Deployed Troops Grateful for Support of Family, Nation
(December 24, 2010)
|WASHINGTON, Dec. 23, 2010 – Holidays or not, it will be
business as usual this weekend for Army Sgt. Kellie Mock.|
On Christmas morning, as on every morning, she'll don her
uniform, pull on her combat boots and report for duty as the
supply noncommissioned officer in charge for Headquarters
and Headquarters Company, 4th Brigade Combat Team, at
Forward Operating Base Sharana in Afghanistan.
Her Christmas plans, if duty allows, include a
viewing of the holiday movie classic, “It's a
Wonderful Life” and some oversized snowman and
Santa cookies snagged from her roommate's care
It's a far cry from her traditional holiday
season at home on Fort Campbell, Ky., -- packed
with tree decorating and family get-togethers --
but Mock said she's glad to make the sacrifice
for her nation.
“My mother calls me her hero,” the mother of
three said. “And it makes me proud to be here.”
Mock is one of the thousands of U.S.
servicemembers who won't be home for the
holidays this year.
Army Sgt. 1st Class Jon Moseley
poses for a photo with some of his soldiers on Forward
Operating Base Sharana in Afghanistan, December 2010.
Moseley said the support of his family, and the nation, has
bolstered morale for his troops over the holidays. Courtesy
About 95,000 troops are deployed in Afghanistan,
48,000 in Iraq and thousands more to other
locations around the world. But while far from
home, thanks to the support of friends, family,
and the nation, they are far from forgotten.
Mock works closely with the mail clerk and has seen first-hand the bounty of
care packages that flood in for the holidays.|
“People take the time not only to pack these boxes and send them over here, but
to send cards or letters,” she said. “Children who draw pictures and send us
things they made for us, it really warms the heart and mind.”
Mock draws comfort from this display of support, as well as from the unwavering
support of her family. Her husband, Donnie, has kept in close contact and plans
to call her on Christmas her time and then again when the day begins in
She's also looking forward to watching her three children -- 10-year-old Donnie
III, 4-year-old Dayon and 2-year-old Seagurin -- enjoy their gifts.
Unfortunately, she'll miss out on her favorite moment of the holiday season:
“Seeing my kids light up on Christmas morning when they see all of the gifts
under the tree.”
Being so far from home during the holidays can take its toll on the troops but,
thanks to the nation's support, morale is “very high” among his soldiers, said
Army Sgt. 1st Class Jon Moseley, platoon sergeant to the Signals Intelligence
Platoon, for the 101st Airborne Division's 4th Brigade at FOB Sharana.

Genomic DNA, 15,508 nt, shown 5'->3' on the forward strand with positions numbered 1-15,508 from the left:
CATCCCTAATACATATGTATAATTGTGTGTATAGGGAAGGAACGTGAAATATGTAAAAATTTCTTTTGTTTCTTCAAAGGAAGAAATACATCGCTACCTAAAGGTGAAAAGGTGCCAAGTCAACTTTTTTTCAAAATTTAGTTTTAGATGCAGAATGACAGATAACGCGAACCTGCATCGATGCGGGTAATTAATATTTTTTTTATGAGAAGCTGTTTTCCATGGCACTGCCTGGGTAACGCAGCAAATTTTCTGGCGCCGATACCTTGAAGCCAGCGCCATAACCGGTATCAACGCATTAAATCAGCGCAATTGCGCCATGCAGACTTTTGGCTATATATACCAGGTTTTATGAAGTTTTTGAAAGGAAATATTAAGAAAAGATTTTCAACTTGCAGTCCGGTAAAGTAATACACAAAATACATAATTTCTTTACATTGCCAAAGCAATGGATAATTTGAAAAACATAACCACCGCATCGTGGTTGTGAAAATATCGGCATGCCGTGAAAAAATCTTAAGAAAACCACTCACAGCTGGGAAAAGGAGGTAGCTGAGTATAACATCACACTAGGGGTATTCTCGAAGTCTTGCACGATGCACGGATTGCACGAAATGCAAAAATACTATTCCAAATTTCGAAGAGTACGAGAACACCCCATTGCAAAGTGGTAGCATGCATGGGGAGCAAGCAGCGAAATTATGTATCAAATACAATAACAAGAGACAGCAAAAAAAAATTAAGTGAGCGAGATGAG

Moseley said his troops have received more care packages this year than he's
ever seen. “People back home are really standing behind this troop and this
causes us great pride to serve our nation,” he said.
Moseley has enjoyed several care packages of his own throughout the month from
his wife, Pat. The couple celebrates both Hanukkah and Christmas so their
holiday season kicks into high gear right after Thanksgiving.
“Whether we stay home with the boys or go and visit family somewhere, we spend
it together and try to make memories,” he said.
Moseley's “boys” are actually grown men now, and both are serving in the Army.
His older son, Army Spc. Chris Moseley, is also deployed in Afghanistan,
although to a base about three hours away from FOB Sharana. His younger son,
Jon, will deploy in the spring, while Moseley is still there as well.
Moseley won't be able to share the holiday with his older son, but is glad
they're at least in the same time zone, which will make it easier to talk. He'll
also talk to his wife and younger son online this weekend as much as his mission
demands will allow.
“My wife and I will open presents that we have sent to each other while we chat
via the Internet,” he said. “[The Internet] helps make the distance between us
dissolve to a slight degree.”
Army Staff Sgt. Joseph Armstrong, a battalion liaison officer with Headquarters
and Headquarters Battery, 4th Battalion, 320th Field Artillery Regiment, also
said he's bolstered over the holidays by the support he receives from his
family, and the nation, back home.
His wife, Kari, has given her husband steadfast support despite dealing with her
own challenges this year. This will be her first Christmas without her mother,
who died in February, and she's also helping to care for her father, who has
Alzheimer's disease. While she wishes her husband “the rock of the family” was
home, she said that won't change her level of support.
“I only do for my husband what he would do for me,” she said.
In their nearly four years of marriage, they've only been together for one
holiday season, Armstrong said, due to his three deployments and training. But
he'll be home next month and they'll have a chance to catch up on their holidays
together then, he said.
Meanwhile, he's grateful for the support that's helping to make the holidays a
bit brighter in Afghanistan.
“The care packages really help my soldiers and me to keep our heads held high,”
he said. “This time of year, the Christmas cards from school kids really raise
our spirits. The support is easily seen and has kept the soldiers upbeat.”
Moseley said the flood of support has created a much-welcomed problem. “There
are so many care packages we are having trouble getting them out to the guys who
are serving at the smaller operating posts.
“But it's a good problem to have and we will get the packages to them,” he
By Elaine Wilson|
American Forces Press Service
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